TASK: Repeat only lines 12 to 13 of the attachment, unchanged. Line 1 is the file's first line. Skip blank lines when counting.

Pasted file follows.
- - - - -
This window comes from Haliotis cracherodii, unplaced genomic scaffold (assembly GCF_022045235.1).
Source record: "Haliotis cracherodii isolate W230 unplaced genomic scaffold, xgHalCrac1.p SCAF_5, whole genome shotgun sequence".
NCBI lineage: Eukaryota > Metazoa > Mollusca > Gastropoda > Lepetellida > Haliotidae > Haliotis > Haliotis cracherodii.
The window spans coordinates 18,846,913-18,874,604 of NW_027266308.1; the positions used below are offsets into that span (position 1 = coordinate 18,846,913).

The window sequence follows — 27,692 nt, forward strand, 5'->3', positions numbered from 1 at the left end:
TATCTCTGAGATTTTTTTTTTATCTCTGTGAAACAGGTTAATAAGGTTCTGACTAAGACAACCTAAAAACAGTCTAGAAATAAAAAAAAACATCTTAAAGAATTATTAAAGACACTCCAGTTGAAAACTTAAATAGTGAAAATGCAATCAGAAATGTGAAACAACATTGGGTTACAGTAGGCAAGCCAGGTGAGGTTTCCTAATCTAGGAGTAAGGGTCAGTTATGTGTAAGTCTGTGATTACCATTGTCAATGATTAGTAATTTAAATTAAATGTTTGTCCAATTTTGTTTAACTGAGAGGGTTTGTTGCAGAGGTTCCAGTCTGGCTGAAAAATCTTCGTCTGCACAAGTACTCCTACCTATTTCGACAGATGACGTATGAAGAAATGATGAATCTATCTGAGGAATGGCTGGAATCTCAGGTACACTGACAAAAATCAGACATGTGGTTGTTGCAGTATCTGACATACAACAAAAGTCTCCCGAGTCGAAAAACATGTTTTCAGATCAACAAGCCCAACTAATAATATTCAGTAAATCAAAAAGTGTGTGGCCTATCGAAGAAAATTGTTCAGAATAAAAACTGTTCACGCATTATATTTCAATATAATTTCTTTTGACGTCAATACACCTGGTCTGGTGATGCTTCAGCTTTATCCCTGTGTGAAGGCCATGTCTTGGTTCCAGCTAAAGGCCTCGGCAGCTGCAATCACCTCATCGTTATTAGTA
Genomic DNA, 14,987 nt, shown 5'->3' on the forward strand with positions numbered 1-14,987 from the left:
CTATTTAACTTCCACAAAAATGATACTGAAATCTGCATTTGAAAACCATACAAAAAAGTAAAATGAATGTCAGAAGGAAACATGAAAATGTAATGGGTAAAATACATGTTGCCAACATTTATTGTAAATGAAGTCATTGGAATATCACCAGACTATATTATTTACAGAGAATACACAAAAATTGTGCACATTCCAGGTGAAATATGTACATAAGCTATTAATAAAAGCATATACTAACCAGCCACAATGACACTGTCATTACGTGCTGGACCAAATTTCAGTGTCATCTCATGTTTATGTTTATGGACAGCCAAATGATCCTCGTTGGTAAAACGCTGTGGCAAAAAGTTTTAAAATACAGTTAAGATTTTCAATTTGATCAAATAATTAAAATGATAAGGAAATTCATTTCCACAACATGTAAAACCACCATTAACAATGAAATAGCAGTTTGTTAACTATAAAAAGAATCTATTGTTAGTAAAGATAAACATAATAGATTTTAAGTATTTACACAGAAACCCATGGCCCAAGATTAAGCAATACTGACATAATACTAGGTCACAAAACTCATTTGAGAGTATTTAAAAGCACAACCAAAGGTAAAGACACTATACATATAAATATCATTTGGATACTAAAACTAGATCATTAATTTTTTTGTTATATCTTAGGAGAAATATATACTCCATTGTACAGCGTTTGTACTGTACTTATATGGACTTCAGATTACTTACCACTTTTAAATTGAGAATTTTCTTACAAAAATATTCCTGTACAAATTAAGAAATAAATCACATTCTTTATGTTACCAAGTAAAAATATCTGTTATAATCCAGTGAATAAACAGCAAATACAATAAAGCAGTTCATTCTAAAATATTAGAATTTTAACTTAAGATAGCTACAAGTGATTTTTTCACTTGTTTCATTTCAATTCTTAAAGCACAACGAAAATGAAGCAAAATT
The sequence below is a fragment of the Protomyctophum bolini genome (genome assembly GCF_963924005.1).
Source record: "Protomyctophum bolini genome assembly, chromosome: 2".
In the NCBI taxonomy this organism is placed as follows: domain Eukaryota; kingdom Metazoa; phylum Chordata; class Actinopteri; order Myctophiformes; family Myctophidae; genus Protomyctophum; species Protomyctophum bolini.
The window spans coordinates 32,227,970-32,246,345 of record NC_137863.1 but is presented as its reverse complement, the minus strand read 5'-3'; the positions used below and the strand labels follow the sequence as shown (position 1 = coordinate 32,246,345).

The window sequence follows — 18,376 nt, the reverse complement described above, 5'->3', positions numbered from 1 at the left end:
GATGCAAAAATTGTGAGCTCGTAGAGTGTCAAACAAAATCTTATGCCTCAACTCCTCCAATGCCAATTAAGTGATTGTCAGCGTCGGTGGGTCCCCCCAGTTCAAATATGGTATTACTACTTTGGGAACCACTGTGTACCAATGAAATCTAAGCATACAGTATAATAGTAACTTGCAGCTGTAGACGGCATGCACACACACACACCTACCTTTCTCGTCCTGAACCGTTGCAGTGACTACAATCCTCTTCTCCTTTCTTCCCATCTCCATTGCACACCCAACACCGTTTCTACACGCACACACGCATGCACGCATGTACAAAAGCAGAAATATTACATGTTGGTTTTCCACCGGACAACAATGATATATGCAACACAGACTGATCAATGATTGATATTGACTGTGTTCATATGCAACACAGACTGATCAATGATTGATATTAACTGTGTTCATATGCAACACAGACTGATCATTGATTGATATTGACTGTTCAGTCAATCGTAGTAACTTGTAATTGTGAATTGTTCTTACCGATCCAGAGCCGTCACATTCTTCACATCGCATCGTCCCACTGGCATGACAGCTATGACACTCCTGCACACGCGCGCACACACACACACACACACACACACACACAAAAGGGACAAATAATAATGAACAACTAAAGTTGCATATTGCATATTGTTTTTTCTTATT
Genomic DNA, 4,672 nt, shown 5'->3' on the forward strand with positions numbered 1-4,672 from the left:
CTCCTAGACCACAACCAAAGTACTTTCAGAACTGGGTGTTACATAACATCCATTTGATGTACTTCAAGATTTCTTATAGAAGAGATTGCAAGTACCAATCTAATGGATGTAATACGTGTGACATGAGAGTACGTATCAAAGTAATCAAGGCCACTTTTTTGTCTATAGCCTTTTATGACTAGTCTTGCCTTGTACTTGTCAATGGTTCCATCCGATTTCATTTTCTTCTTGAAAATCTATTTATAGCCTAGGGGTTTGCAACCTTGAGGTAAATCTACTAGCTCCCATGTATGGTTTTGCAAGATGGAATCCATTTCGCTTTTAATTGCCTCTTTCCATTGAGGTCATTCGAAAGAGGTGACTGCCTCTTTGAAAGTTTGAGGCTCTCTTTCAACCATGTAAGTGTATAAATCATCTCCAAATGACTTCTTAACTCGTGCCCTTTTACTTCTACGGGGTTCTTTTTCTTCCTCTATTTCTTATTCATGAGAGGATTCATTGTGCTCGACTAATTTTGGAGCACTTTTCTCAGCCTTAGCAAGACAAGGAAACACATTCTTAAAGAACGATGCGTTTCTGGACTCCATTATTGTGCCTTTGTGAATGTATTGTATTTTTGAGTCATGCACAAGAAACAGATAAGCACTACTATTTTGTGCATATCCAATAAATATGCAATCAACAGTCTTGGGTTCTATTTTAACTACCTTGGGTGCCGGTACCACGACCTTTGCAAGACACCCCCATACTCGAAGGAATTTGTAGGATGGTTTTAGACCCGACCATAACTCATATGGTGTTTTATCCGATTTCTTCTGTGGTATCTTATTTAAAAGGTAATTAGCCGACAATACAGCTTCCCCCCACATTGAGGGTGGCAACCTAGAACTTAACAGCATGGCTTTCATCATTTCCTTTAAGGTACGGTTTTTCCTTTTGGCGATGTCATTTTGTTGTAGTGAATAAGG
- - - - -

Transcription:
The window spans coordinates 32,227,970-32,246,345 of record NC_137863.1 but is presented as its reverse complement, the minus strand read 5'-3'; the positions used below and the strand labels follow the sequence as shown (position 1 = coordinate 32,246,345).

The window sequence follows — 18,376 nt, the reverse complement described above, 5'->3', positions numbered from 1 at the left end: